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B. Appending Mex
time limit per test
1 second
memory limit per test
256 megabytes
input
standard input
output
standard output

Initially Ildar has an empty array. He performs $$$n$$$ steps. On each step he takes a subset of integers already added to the array and appends the mex of this subset to the array.

The mex of an multiset of integers is the smallest non-negative integer not presented in the multiset. For example, the mex of the multiset $$$[0, 2, 3]$$$ is $$$1$$$, while the mex of the multiset $$$[1, 2, 1]$$$ is $$$0$$$.

More formally, on the step $$$m$$$, when Ildar already has an array $$$a_1, a_2, \ldots, a_{m-1}$$$, he chooses some subset of indices $$$1 \leq i_1 < i_2 < \ldots < i_k < m$$$ (possibly, empty), where $$$0 \leq k < m$$$, and appends the $$$mex(a_{i_1}, a_{i_2}, \ldots a_{i_k})$$$ to the end of the array.

After performing all the steps Ildar thinks that he might have made a mistake somewhere. He asks you to determine for a given array $$$a_1, a_2, \ldots, a_n$$$ the minimum step $$$t$$$ such that he has definitely made a mistake on at least one of the steps $$$1, 2, \ldots, t$$$, or determine that he could have obtained this array without mistakes.

Input

The first line contains a single integer $$$n$$$ ($$$1 \leq n \leq 100\,000$$$) — the number of steps Ildar made.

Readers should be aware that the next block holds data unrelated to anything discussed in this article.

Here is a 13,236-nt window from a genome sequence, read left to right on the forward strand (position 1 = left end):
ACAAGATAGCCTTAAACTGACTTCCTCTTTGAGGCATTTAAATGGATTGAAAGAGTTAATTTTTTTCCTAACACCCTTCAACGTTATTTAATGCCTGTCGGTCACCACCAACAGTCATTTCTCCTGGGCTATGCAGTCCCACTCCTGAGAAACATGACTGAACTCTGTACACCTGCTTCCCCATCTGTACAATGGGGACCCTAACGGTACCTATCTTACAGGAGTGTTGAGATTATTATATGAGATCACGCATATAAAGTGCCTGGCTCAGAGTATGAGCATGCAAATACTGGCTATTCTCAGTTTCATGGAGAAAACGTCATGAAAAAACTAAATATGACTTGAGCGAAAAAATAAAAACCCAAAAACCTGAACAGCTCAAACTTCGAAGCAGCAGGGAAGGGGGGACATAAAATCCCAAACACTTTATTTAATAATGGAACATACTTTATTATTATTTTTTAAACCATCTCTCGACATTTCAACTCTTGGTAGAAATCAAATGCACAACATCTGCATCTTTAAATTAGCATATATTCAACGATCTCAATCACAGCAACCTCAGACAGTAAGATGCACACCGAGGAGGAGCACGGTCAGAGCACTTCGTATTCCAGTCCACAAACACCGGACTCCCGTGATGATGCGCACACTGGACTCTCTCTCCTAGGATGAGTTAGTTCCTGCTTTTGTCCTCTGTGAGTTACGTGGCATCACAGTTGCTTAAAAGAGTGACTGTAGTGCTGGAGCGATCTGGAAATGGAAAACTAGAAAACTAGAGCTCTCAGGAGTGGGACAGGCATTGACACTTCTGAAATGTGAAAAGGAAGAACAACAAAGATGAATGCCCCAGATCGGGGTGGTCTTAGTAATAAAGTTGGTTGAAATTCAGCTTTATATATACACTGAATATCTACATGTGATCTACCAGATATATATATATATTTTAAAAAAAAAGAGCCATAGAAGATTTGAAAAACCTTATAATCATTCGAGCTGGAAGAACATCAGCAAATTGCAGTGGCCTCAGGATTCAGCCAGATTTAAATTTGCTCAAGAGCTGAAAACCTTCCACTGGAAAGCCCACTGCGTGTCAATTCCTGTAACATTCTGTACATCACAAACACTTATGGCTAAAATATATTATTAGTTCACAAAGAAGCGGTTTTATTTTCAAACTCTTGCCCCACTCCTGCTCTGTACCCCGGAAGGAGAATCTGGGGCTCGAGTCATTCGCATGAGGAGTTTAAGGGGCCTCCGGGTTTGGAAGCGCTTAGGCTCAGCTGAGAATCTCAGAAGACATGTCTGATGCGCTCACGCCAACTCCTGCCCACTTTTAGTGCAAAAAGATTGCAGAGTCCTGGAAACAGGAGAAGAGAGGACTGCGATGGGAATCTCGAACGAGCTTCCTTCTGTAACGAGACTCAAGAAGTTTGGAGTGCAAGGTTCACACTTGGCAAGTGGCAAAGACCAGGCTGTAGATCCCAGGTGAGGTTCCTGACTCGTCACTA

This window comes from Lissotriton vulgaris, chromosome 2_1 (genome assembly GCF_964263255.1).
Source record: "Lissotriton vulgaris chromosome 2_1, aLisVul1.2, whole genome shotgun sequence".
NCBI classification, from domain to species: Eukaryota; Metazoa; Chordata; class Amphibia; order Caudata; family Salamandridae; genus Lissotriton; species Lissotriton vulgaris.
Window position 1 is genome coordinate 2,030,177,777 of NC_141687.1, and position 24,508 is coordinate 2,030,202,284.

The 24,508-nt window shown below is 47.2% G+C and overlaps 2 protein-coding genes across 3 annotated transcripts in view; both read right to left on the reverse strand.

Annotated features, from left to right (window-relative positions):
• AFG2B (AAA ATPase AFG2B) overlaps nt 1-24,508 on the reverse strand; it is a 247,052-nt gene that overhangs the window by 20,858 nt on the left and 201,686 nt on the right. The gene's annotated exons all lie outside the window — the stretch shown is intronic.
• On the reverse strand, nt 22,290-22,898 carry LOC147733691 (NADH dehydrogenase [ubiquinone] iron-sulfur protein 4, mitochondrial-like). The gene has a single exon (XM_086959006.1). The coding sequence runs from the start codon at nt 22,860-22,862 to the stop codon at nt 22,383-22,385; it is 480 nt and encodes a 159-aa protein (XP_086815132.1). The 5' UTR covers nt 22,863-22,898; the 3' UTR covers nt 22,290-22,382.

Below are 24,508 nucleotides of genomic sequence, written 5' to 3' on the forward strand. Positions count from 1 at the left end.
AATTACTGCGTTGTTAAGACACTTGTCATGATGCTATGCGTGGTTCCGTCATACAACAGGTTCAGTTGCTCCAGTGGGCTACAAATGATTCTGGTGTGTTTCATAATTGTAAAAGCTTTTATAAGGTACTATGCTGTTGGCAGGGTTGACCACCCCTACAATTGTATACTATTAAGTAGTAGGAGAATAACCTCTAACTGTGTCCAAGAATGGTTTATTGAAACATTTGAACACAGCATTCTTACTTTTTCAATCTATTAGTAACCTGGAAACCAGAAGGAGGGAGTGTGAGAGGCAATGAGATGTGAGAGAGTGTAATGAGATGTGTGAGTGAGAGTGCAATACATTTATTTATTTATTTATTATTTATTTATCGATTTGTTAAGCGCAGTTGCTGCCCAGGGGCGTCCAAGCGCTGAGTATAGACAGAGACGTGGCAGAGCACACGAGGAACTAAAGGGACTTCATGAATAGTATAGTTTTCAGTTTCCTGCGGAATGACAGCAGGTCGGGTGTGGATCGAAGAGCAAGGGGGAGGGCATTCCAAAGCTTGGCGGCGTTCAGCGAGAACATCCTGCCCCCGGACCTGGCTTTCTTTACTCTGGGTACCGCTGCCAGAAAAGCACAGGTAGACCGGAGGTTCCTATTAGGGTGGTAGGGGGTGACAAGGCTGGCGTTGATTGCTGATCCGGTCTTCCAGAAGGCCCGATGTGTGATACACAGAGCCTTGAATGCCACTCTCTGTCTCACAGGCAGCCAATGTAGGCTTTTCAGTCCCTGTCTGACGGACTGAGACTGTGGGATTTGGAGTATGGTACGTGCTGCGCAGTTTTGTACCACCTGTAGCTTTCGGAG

The second line contains $$$n$$$ integers $$$a_1, a_2, \ldots, a_n$$$ ($$$0 \leq a_i \leq 10^9$$$) — the array Ildar obtained.

Output

If Ildar could have chosen the subsets on each step in such a way that the resulting array is $$$a_1, a_2, \ldots, a_n$$$, print $$$-1$$$.

Otherwise print a single integer $$$t$$$ — the smallest index of a step such that a mistake was made on at least one step among steps $$$1, 2, \ldots, t$$$.

Examples
Input
4
0 1 2 1
Output
-1
Input
3
1 0 1
Output
1
Input
4
0 1 2 239
Output
4
Note

In the first example it is possible that Ildar made no mistakes. Here is the process he could have followed.

  • $$$1$$$-st step. The initial array is empty. He can choose an empty subset and obtain $$$0$$$, because the mex of an empty set is $$$0$$$. Appending this value to the end he gets the array $$$[0]$$$.
  • $$$2$$$-nd step. The current array is $$$[0]$$$. He can choose a subset $$$[0]$$$ and obtain an integer $$$1$$$, because $$$mex(0) = 1$$$. Appending this value to the end he gets the array $$$[0,1]$$$.
  • $$$3$$$-rd step. The current array is $$$[0,1]$$$. He can choose a subset $$$[0,1]$$$ and obtain an integer $$$2$$$, because $$$mex(0,1) = 2$$$. Appending this value to the end he gets the array $$$[0,1,2]$$$.
  • $$$4$$$-th step. The current array is $$$[0,1,2]$$$. He can choose a subset $$$[0]$$$ and obtain an integer $$$1$$$, because $$$mex(0) = 1$$$. Appending this value to the end he gets the array $$$[0,1,2,1]$$$.

Thus, he can get the array without mistakes, so the answer is $$$-1$$$.

In the second example he has definitely made a mistake on the very first step, because he could not have obtained anything different from $$$0$$$.

In the third example he could have obtained $$$[0, 1, 2]$$$ without mistakes, but $$$239$$$ is definitely wrong.